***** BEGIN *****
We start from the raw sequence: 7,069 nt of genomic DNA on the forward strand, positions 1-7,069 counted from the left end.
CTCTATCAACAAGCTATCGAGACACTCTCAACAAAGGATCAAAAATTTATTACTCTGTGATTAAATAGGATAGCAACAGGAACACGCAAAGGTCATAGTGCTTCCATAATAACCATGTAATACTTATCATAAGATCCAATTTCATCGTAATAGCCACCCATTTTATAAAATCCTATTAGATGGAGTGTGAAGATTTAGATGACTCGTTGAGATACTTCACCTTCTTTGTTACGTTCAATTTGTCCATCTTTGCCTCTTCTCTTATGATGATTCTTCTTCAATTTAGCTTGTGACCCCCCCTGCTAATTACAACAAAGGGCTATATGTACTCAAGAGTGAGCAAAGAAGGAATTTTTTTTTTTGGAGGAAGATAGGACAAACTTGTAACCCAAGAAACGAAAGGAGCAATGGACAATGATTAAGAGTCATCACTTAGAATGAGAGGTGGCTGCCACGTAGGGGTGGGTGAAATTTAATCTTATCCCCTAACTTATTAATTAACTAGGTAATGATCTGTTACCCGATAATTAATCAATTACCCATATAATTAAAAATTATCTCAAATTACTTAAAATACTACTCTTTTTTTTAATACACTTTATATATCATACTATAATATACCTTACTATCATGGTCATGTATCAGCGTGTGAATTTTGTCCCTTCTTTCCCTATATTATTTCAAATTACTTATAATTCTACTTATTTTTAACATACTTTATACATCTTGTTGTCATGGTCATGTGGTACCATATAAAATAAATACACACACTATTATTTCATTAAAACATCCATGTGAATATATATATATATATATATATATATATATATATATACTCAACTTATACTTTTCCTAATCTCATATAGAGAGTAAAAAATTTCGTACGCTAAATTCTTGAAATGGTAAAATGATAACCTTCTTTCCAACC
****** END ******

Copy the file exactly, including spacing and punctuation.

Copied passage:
We start from the raw sequence: 7,069 nt of genomic DNA on the forward strand, positions 1-7,069 counted from the left end.
CTCTATCAACAAGCTATCGAGACACTCTCAACAAAGGATCAAAAATTTATTACTCTGTGATTAAATAGGATAGCAACAGGAACACGCAAAGGTCATAGTGCTTCCATAATAACCATGTAATACTTATCATAAGATCCAATTTCATCGTAATAGCCACCCATTTTATAAAATCCTATTAGATGGAGTGTGAAGATTTAGATGACTCGTTGAGATACTTCACCTTCTTTGTTACGTTCAATTTGTCCATCTTTGCCTCTTCTCTTATGATGATTCTTCTTCAATTTAGCTTGTGACCCCCCCTGCTAATTACAACAAAGGGCTATATGTACTCAAGAGTGAGCAAAGAAGGAATTTTTTTTTTTGGAGGAAGATAGGACAAACTTGTAACCCAAGAAACGAAAGGAGCAATGGACAATGATTAAGAGTCATCACTTAGAATGAGAGGTGGCTGCCACGTAGGGGTGGGTGAAATTTAATCTTATCCCCTAACTTATTAATTAACTAGGTAATGATCTGTTACCCGATAATTAATCAATTACCCATATAATTAAAAATTATCTCAAATTACTTAAAATACTACTCTTTTTTTTAATACACTTTATATATCATACTATAATATACCTTACTATCATGGTCATGTATCAGCGTGTGAATTTTGTCCCTTCTTTCCCTATATTATTTCAAATTACTTATAATTCTACTTATTTTTAACATACTTTATACATCTTGTTGTCATGGTCATGTGGTACCATATAAAATAAATACACACACTATTATTTCATTAAAACATCCATGTGAATATATATATATATATATATATATATATATATATATACTCAACTTATACTTTTCCTAATCTCATATAGAGAGTAAAAAATTTCGTACGCTAAATTCTTGAAATGGTAAAATGATAACCTTCTTTCCAACC